Unlike a traditional geotargeting campaign, which targets customers with an offer or incentive to entice them towards the brand’s nearest location, Burger King is sending its customers to McDonald’s – at least at first.

A new campaign called the ‘Whopper Detour’ is allowing anyone within 600 feet of a McDonald’s restaurant with the new Burger King app installed on their phone to order a Whopper for just 1 cent.

The campaign is designed to promote Burger King’s revamped mobile app, which now allows ordering on mobile – but in true Burger King style, the brand is taking the opportunity to poke a bit of fun at its biggest rival as it does so.

Only “at” McDonald’s

Burger King first teased the campaign with a mysterious tweet that read, “brb going to McDonald’s” – which kicked off all kinds of jokes and speculation on social media.

Burger King waited an hour before revealing the joke in another tweet – from the 4th to the 12th December, customers could drive within 600 feet of a McDonald’s and use the app to order a 1 cent Whopper, whereupon the app would reveal directions to the nearest Burger King, and guide them to collect their order.

Though there’s no need to actually drive right up to McDonald’s, the brand released an entertaining video (ostensibly filmed using hidden cameras) of customers requesting a Whopper at a McDonald’s drive-through, much to the confusion of the McDonald’s employees.

Burger King has kept up the jokes on social media to promote the Whopper Detour, telling everyone on Wednesday to “drive safe” if they were on their way to McDonald’s.

Earlier today, Burger King celebrated “billions swerved”, a play on the “billions and billions served” wording that adorns signs on McDonald’s drive-throughs across the US.

It isn’t the first time that Burger King has used McDonald’s much more widespread presence to its advantage in a marketing campaign. In 2016, McDonald’s France released a video in which it poked fun at the comparative lack of Burger King restaurants in the country, erecting a huge temporary sign with a list of complex directions to the nearest Burger King, “258 KM” away, next to a simple sign pointing to the nearest McDonald’s 5km away.

Burger King hit back with an “extended version” of the video which showed a couple driving up to McDonald’s to order a coffee – to fuel them for the long, but worthwhile, trip to Burger King.

Reverse geotargeting: Clever move, or bad call?

Is Burger King taking a risk by making its customers drive to McDonald’s to get the discount? AdWeek speculated that “with the extra hassle of driving to two separate locations, customers might still be better off thanking Burger King for the laugh and springing for the closer Big Mac.”

Burger King has obviously made allowances for this with the “600 feet” geofence, meaning that being in the vicinity of a McDonald’s is enough to trigger the promotion. However, for some, driving around trying to get vaguely within range of a McDonald’s just to save $4-5 on a burger might not seem worth it. (The deal would probably work best in a city like London where a Burger King branch is likely to be within walking distance – hint, hint!)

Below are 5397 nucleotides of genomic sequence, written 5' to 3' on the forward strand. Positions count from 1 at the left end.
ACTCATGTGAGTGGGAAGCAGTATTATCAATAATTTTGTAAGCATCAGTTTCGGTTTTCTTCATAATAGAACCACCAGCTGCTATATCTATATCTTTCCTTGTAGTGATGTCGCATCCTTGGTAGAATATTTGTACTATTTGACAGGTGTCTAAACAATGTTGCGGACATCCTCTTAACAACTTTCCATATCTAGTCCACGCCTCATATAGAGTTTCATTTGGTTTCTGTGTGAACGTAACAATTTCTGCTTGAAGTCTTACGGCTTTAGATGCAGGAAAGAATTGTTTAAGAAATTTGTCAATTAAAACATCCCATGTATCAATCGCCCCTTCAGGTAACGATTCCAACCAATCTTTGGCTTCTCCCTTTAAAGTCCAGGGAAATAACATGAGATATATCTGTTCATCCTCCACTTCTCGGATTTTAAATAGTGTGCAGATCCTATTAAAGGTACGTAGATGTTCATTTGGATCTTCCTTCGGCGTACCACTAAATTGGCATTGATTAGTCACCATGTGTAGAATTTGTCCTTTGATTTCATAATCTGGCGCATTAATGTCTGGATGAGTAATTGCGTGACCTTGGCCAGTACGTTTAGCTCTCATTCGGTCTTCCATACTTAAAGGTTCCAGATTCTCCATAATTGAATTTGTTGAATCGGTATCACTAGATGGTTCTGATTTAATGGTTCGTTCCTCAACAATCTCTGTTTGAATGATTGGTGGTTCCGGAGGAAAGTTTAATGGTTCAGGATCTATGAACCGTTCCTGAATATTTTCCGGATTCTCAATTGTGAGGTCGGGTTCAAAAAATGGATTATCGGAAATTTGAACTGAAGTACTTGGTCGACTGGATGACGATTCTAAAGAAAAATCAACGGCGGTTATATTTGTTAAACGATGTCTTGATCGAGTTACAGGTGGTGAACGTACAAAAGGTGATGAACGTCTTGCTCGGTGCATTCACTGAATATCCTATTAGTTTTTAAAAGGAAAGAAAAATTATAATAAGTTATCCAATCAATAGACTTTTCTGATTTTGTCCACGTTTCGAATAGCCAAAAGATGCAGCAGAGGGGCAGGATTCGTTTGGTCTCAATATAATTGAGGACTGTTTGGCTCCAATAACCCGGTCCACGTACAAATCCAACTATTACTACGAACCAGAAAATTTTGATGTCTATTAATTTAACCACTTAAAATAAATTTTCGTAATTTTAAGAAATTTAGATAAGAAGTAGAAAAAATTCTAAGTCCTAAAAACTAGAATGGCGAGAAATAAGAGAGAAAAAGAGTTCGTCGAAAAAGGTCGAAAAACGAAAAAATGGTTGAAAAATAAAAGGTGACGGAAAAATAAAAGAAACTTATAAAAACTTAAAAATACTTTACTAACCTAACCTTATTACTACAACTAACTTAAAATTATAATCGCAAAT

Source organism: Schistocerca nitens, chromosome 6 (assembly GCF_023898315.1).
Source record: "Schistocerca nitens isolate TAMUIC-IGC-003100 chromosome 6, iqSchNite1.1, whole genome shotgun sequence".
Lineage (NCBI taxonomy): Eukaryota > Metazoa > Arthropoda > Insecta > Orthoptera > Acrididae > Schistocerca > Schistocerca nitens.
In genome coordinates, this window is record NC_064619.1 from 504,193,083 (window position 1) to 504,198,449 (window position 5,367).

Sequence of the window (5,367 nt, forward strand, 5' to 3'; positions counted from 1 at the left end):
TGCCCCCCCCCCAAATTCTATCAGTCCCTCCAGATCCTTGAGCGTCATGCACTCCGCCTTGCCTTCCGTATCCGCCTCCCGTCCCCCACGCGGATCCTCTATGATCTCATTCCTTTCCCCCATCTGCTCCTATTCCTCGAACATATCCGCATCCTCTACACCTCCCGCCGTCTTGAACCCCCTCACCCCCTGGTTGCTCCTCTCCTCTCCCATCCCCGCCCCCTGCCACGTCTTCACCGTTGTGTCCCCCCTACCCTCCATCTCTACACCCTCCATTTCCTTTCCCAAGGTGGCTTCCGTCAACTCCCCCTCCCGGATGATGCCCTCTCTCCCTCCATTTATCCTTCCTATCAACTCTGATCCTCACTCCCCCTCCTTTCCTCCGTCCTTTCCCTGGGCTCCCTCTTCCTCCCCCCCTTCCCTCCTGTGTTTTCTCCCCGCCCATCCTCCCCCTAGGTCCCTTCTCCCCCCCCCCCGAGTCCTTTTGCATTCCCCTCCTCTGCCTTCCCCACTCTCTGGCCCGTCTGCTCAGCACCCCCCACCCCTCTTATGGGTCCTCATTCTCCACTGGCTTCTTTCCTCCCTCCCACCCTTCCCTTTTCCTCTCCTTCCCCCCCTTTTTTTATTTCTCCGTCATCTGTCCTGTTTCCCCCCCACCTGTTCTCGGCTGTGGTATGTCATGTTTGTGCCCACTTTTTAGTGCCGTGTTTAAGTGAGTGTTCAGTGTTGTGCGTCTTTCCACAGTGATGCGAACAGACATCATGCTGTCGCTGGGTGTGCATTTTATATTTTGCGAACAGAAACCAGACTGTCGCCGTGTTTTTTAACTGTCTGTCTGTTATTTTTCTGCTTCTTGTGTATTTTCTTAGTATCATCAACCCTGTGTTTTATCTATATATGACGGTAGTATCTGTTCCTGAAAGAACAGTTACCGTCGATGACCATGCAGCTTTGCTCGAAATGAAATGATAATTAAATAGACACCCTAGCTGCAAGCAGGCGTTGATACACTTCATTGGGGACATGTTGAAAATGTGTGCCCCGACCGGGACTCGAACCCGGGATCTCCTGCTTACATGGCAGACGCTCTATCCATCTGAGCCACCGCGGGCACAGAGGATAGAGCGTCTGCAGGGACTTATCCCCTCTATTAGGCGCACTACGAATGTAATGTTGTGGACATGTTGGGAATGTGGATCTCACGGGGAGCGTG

But brand loyalists who genuinely prefer Burger King to McDonald’s are likely to take the deal, and many people will likely sign up for the offer in groups. At the very least, Burger King isn’t likely to lose any customers by sending them to McDonald’s, any more than it already does by having fewer outlets. And it might just be able to steal a few from McDonald’s in the process.

More to the point, the campaign is having the desired effect of spreading the word about Burger King’s revamped app with its newfound ordering capabilities, generating a wealth of social media coverage and dozens of amused – or bemused – articles.

And for every person who does download the Burger King app and engages, Burger King will gain valuable customer data.

Sealing the deal

It will remain to be seen whether Burger King can turn this one-time deal into long-term engagement with its revamped app. Fast food brands are increasingly launching apps with features like mobile ordering and pick-up in a bid to compete with courier services like GrubHub and Deliveroo, as well as changing consumer tastes that favour healthier options.

But it’s a well-known fact that many apps get uninstalled after just one or two uses, with a recent study by AppsFlyer finding that 28% of apps are removed after 30 days. Companies like McDonald’s and Dunkin Donuts reward their customers for repeat purchases with the brand’s mobile app, through discounts and points programs.

Burger King will need to up the ante if it wants people to keep using its mobile app – but luckily, customer data is a good place to start.

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